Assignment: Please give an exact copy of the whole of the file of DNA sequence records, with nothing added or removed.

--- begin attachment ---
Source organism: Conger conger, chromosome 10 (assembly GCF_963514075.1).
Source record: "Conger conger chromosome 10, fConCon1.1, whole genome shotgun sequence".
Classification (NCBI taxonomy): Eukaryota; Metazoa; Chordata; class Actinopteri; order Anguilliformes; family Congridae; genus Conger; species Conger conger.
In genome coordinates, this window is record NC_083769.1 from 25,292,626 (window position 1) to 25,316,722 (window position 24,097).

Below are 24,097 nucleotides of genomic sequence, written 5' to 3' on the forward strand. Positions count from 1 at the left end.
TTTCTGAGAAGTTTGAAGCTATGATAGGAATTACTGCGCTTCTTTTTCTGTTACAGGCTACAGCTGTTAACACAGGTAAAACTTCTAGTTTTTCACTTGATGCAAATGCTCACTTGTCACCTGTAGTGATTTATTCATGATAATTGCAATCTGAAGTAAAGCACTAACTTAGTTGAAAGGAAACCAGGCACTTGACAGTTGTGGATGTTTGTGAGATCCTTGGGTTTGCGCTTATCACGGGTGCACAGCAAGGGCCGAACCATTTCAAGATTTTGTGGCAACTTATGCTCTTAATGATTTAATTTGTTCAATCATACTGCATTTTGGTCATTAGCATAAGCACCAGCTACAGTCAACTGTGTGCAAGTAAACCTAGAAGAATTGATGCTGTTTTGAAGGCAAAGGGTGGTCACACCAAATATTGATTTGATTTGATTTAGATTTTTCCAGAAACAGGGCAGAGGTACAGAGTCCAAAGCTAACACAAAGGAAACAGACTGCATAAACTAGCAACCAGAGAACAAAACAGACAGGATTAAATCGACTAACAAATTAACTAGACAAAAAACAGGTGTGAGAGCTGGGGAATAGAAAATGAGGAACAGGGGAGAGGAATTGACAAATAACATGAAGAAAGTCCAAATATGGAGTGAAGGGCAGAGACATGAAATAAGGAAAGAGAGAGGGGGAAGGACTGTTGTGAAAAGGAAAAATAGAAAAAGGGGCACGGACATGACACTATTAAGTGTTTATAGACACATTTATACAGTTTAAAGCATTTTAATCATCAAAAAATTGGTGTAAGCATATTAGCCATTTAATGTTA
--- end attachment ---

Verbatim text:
Source organism: Conger conger, chromosome 10 (assembly GCF_963514075.1).
Source record: "Conger conger chromosome 10, fConCon1.1, whole genome shotgun sequence".
Classification (NCBI taxonomy): Eukaryota; Metazoa; Chordata; class Actinopteri; order Anguilliformes; family Congridae; genus Conger; species Conger conger.
In genome coordinates, this window is record NC_083769.1 from 25,292,626 (window position 1) to 25,316,722 (window position 24,097).

Below are 24,097 nucleotides of genomic sequence, written 5' to 3' on the forward strand. Positions count from 1 at the left end.
TTTCTGAGAAGTTTGAAGCTATGATAGGAATTACTGCGCTTCTTTTTCTGTTACAGGCTACAGCTGTTAACACAGGTAAAACTTCTAGTTTTTCACTTGATGCAAATGCTCACTTGTCACCTGTAGTGATTTATTCATGATAATTGCAATCTGAAGTAAAGCACTAACTTAGTTGAAAGGAAACCAGGCACTTGACAGTTGTGGATGTTTGTGAGATCCTTGGGTTTGCGCTTATCACGGGTGCACAGCAAGGGCCGAACCATTTCAAGATTTTGTGGCAACTTATGCTCTTAATGATTTAATTTGTTCAATCATACTGCATTTTGGTCATTAGCATAAGCACCAGCTACAGTCAACTGTGTGCAAGTAAACCTAGAAGAATTGATGCTGTTTTGAAGGCAAAGGGTGGTCACACCAAATATTGATTTGATTTGATTTAGATTTTTCCAGAAACAGGGCAGAGGTACAGAGTCCAAAGCTAACACAAAGGAAACAGACTGCATAAACTAGCAACCAGAGAACAAAACAGACAGGATTAAATCGACTAACAAATTAACTAGACAAAAAACAGGTGTGAGAGCTGGGGAATAGAAAATGAGGAACAGGGGAGAGGAATTGACAAATAACATGAAGAAAGTCCAAATATGGAGTGAAGGGCAGAGACATGAAATAAGGAAAGAGAGAGGGGGAAGGACTGTTGTGAAAAGGAAAAATAGAAAAAGGGGCACGGACATGACACTATTAAGTGTTTATAGACACATTTATACAGTTTAAAGCATTTTAATCATCAAAAAATTGGTGTAAGCATATTAGCCATTTAATGTTA